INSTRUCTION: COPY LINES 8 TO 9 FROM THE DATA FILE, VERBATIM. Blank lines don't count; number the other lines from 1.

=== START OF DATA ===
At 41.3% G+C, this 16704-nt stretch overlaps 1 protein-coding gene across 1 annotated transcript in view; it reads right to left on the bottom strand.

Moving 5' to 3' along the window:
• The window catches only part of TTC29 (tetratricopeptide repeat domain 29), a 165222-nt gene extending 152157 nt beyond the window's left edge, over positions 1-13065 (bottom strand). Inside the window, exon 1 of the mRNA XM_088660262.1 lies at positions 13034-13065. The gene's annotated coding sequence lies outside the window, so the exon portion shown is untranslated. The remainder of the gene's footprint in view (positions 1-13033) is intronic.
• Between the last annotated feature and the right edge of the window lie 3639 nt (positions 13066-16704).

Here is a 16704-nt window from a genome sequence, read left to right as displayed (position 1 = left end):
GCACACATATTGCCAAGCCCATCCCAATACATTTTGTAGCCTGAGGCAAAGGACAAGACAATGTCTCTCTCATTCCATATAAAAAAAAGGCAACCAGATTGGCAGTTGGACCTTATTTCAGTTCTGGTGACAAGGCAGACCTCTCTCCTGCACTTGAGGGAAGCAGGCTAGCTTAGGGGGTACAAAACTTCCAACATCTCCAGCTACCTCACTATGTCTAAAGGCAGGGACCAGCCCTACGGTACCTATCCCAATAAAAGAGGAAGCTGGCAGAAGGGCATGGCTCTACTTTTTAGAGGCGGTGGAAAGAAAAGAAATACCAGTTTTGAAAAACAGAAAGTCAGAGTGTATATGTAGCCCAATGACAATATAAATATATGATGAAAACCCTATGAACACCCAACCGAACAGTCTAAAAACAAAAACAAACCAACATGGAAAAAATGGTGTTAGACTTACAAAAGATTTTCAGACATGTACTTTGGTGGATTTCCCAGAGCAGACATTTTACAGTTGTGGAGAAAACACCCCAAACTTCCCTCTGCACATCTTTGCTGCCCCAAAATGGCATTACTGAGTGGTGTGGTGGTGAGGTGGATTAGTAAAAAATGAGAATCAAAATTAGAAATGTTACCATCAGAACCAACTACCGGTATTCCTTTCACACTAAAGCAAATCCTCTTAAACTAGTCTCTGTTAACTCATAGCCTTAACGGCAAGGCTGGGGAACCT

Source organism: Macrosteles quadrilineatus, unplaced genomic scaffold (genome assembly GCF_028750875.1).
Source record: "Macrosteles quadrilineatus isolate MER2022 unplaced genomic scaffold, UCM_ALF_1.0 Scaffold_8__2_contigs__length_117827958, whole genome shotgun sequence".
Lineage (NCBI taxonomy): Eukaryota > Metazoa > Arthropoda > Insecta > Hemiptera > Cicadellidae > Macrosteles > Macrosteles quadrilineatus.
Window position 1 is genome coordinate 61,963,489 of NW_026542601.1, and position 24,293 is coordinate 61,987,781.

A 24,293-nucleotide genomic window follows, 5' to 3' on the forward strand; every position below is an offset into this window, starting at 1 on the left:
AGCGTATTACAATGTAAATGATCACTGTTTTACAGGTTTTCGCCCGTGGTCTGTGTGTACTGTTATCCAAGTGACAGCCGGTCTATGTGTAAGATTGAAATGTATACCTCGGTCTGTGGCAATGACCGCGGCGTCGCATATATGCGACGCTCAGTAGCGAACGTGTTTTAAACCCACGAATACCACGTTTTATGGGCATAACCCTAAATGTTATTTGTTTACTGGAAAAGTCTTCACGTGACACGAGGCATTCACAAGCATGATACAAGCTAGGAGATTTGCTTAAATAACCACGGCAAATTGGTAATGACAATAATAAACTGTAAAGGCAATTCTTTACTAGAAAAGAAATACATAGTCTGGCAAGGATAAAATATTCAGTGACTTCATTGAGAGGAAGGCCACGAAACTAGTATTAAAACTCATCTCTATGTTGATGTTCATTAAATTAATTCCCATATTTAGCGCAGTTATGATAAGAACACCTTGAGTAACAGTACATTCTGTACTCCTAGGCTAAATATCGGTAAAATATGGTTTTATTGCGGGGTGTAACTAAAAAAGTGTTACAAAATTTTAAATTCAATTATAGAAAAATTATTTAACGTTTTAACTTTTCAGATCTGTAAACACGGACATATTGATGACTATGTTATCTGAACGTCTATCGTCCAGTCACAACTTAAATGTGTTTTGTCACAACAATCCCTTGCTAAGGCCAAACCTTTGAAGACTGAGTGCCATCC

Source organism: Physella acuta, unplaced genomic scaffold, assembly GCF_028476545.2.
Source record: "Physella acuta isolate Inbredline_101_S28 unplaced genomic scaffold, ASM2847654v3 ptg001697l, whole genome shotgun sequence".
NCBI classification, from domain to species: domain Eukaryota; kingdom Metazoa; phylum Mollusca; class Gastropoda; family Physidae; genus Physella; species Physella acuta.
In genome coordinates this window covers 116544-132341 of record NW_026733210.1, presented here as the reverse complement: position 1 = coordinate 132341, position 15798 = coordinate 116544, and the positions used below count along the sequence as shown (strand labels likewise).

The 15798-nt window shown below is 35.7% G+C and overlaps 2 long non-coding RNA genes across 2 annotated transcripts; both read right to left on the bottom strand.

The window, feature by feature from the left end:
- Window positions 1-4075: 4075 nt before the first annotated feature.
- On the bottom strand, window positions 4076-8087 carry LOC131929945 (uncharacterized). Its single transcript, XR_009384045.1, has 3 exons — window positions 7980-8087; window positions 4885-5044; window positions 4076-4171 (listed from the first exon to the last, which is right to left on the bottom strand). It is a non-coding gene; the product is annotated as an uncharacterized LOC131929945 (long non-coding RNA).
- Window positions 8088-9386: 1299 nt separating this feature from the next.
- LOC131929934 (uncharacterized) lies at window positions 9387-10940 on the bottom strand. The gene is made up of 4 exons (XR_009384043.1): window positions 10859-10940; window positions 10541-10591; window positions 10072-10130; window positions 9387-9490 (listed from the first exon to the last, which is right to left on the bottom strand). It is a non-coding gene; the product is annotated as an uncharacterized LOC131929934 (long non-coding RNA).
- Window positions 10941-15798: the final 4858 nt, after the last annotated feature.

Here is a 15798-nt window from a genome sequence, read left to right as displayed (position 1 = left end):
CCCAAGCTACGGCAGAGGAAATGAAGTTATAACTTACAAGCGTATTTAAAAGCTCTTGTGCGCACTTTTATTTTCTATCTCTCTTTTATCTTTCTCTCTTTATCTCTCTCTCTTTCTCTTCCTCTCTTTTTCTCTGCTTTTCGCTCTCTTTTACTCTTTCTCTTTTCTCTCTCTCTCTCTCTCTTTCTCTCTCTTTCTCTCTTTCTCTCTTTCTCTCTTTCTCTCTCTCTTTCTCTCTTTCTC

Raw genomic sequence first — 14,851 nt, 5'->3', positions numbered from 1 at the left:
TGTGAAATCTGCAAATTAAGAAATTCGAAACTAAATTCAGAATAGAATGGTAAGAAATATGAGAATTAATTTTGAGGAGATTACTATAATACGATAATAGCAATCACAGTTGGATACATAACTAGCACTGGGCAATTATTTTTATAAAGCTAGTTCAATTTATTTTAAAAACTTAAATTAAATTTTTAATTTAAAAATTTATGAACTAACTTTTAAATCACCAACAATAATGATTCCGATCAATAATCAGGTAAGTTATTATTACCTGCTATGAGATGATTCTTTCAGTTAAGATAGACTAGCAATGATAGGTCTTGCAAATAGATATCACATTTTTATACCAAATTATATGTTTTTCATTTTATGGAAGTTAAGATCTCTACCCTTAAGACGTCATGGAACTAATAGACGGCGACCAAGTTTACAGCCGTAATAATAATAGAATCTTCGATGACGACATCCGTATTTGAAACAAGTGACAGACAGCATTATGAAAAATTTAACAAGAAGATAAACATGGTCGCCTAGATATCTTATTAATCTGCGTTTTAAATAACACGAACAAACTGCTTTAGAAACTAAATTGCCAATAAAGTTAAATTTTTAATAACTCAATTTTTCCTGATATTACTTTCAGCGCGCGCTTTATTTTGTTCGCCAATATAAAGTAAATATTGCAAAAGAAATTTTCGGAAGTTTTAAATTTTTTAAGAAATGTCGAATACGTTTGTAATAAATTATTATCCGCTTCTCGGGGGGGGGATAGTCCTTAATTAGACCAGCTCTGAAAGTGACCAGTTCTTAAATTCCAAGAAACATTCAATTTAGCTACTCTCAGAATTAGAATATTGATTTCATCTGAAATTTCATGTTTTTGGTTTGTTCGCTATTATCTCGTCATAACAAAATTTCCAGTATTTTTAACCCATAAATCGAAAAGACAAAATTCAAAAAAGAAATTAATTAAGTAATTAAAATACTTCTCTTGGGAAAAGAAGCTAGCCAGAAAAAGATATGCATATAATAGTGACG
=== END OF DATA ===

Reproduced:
Source record: "Macrosteles quadrilineatus isolate MER2022 unplaced genomic scaffold, UCM_ALF_1.0 Scaffold_8__2_contigs__length_117827958, whole genome shotgun sequence".
Lineage (NCBI taxonomy): Eukaryota > Metazoa > Arthropoda > Insecta > Hemiptera > Cicadellidae > Macrosteles > Macrosteles quadrilineatus.